All the land fall to weeping. They wear sackcloth, a sign of mourning. They go to their housetop shrines, and gather in the open spaces to weep. This is the price for opposing Assyria, for their soldiers will show little mercy. Heshbon was the capital city, on the northern border, Elealeh another associated city. But their cries would reach even down to Jahaz in the south. And as the armed men waited for the Assyrian armies to reach them, each of them too would tremble deep within and cry aloud.
Panic has seized the whole of Moab. The nobles flee to the Dead Sea area, to Zoar, and to Eglath-Shelishiyah. The people stream to the ascent of Luhith, weeping as they climb. They take the highway of Horonaim in their desperation to get away, crying out concerning the destruction of Moab. The whole of Moab are refugees.
‘My heart cries out for Moab.’ This may be Isaiah, or it may be God speaking (compare verse 9). He does not find judgment easy to bear.
Some read ‘Eglath Shelishiyah’ as referring to ‘a heifer of the third year’, and see it as indicating that Moab is like an untamed heifer now being subjected to the yoke.
Nimrim is possibly the Wadi Numeirah, which flows into the Dead Sea near its southern end, a dry river bed which floods in the rainy season. But there is no water now at which they can quench their thirst, the grass has withered, no new sproutings take place, all is dry and dead.
Their only hope is escape across the border. This is the sad sight of a stream of refugees carrying all their earthly possessions as they stumble on their way to the south hoping to find refuge. The Brook of the Willows (or ‘Ravine of the Poplars’) is probably the Brook Zered on the southern border (compare Amos 6.14 - ‘the Brook of the Arabah’).
The whole of the border area with its different cities is filled with weeping people as they stream to the border for what they hope will be safety. Dimon may be a local variant of Dibon (Dibon is read by the Isaiah scroll Qa at Qumran). There is to be no let up. The waters of Dimon will flow with blood, and more and more so as the advance continues.
‘I will bring yet more on Dimon.’ God allows the Assyrian action to build up. He does not prevent it. He does not intervene in world affairs. He allows them to follow a direction based on the way He has made the world. Thus in that sense it is seen as God’s action. The ‘lion’ represents lion-like soldiers, eager for the prey. They will attack the fleeing refugees and those who have remained to fight a rearguard action.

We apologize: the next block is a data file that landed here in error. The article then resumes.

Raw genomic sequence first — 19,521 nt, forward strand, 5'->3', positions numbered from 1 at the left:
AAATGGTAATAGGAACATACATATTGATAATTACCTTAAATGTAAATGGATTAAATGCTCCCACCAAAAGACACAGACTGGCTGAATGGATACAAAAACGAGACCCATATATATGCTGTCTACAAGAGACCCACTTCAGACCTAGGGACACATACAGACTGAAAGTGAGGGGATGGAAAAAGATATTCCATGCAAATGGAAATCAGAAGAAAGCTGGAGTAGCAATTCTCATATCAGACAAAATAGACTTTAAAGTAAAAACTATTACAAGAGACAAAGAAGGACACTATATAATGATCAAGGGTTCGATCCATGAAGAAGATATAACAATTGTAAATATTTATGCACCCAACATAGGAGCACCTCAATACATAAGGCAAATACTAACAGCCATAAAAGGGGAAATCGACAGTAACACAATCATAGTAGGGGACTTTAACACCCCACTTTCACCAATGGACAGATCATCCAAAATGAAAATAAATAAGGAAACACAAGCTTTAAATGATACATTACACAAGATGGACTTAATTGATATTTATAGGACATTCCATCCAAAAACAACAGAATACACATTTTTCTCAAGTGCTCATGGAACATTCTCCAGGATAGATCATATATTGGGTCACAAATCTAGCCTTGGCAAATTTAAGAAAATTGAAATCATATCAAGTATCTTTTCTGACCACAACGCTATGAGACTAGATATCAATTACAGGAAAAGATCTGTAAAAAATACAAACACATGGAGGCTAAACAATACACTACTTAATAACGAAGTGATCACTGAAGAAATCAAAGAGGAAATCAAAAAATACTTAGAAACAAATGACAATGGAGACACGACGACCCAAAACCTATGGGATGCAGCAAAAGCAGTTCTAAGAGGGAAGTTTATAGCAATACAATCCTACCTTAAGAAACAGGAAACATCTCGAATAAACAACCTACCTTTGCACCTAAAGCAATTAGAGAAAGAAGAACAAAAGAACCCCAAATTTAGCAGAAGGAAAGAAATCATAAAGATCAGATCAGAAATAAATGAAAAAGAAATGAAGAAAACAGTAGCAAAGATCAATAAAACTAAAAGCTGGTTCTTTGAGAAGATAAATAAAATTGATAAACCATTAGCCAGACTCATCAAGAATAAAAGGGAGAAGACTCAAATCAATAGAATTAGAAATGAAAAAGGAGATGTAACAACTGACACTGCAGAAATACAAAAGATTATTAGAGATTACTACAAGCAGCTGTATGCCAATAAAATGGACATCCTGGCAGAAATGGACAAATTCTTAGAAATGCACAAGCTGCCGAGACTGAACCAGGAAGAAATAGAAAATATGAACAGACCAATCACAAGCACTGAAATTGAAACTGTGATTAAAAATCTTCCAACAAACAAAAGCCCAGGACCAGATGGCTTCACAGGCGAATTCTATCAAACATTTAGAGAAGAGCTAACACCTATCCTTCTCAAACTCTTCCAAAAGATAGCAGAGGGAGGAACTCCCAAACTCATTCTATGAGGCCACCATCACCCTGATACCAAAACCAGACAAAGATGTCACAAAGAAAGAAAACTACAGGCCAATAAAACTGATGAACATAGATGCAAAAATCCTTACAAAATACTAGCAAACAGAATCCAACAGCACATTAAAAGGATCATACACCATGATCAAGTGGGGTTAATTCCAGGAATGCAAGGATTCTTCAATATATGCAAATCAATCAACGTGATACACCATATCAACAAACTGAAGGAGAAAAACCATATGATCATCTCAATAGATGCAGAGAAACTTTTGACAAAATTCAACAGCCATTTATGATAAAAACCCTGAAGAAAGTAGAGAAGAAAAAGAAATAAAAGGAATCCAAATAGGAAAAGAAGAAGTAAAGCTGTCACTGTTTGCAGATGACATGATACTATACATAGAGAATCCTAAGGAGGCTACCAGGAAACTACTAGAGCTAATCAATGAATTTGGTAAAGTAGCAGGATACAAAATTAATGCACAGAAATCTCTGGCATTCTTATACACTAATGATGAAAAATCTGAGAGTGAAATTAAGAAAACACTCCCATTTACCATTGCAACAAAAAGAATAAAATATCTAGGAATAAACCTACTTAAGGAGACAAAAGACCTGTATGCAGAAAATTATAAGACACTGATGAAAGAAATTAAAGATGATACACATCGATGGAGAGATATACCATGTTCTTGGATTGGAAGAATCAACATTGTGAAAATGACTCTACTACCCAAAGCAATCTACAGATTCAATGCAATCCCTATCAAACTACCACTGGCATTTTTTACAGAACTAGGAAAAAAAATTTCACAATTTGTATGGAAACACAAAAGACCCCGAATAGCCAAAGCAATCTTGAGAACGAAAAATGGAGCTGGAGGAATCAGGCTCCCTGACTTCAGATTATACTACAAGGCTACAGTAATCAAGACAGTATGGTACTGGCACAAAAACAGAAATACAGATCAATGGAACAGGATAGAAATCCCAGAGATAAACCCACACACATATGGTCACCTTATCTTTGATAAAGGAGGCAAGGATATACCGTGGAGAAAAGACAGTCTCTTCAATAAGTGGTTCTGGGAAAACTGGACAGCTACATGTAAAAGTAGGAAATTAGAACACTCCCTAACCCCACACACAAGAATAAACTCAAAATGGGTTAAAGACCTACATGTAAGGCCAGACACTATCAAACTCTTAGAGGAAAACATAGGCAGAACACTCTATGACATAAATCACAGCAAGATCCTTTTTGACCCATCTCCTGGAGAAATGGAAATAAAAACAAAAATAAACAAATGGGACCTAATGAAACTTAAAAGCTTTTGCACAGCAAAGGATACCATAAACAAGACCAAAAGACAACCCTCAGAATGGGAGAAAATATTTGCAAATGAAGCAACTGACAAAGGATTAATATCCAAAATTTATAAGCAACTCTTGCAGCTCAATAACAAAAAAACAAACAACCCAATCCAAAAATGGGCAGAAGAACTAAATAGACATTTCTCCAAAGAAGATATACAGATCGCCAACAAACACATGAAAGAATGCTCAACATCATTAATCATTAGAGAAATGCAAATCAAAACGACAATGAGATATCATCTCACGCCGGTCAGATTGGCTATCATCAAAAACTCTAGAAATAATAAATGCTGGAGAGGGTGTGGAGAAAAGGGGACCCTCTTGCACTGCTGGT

Chapter 16 Moab, Her Refugees In Desperate Straits, Seek Refuge in Edom And Consider Refuge in Judah, But Decide Against It.
God was ready to provide Moab with a safe shelter in Judah, but they preferred remaining in Edom rather than having to submit to the requirements of Yahweh.
Moab’s Consideration of An Appeal to the King of Judah (16.1-5).
Analysis of 16.1-5.
In ‘a’ gifts are to be sent to the ruler who rules over the land of Judah and over mount Zion, and in the parallel the just and righteous ruler is described in glowing terms. In ‘b’ the daughters of Moab are in a hapless state, defenceless and hopeless, while in Judah righteousness rules, none are ‘spoiled’ or tread down the weak. In ‘c’ a plea is made to Judah for their shadow to cover the fleeing Moabites, and in the parallel the request is made for them to be a covert to him from the face of the spoiler. In ‘d’ the request is that their outcasts may be hidden in Judah and not betrayed, and in the parallel that they may dwell with them (in safety).
Having fled into Edom (Sela is in Edom) for refuge the decision is taken to appeal to Judah for help, to ‘the mount of the daughter of Zion’, sending a gift of lambs, a payment for the privilege asked for (compare 2 Kings 3.4). Alternately it may indicate submission to the Davidic kingship. They had been subdued and rendered tributary by David (2Sam 8:2), and when the kingdom was divided, they continued in subjection to the ten tribes till the death of Ahab, paying yearly, or perhaps at the accession of every new king, a tribute of a hundred thousand lambs and as many rams with the wool (2Ki 3:4,5). Thus the point here may be the renewal of tribute in return for protection. Alternatively the gift might have been seen as necessary so that national pride could be maintained at all costs. The appeal will go to the ruler of the land. In mind especially is the hapless state of the young women of Moab still seeking to cross the fords of Arnon in numbers, looking back in fear at the advancing Assyrian soldiery. Whereas the daughter of Zion prospers, the daughters of Moab are in a hapless state.
The young women are always the ones who suffer most in such circumstances. They are a prey to the enemy and unable to defend themselves. They are like birds that have become separated from the flock, like helpless nestlings when the nest has been destroyed.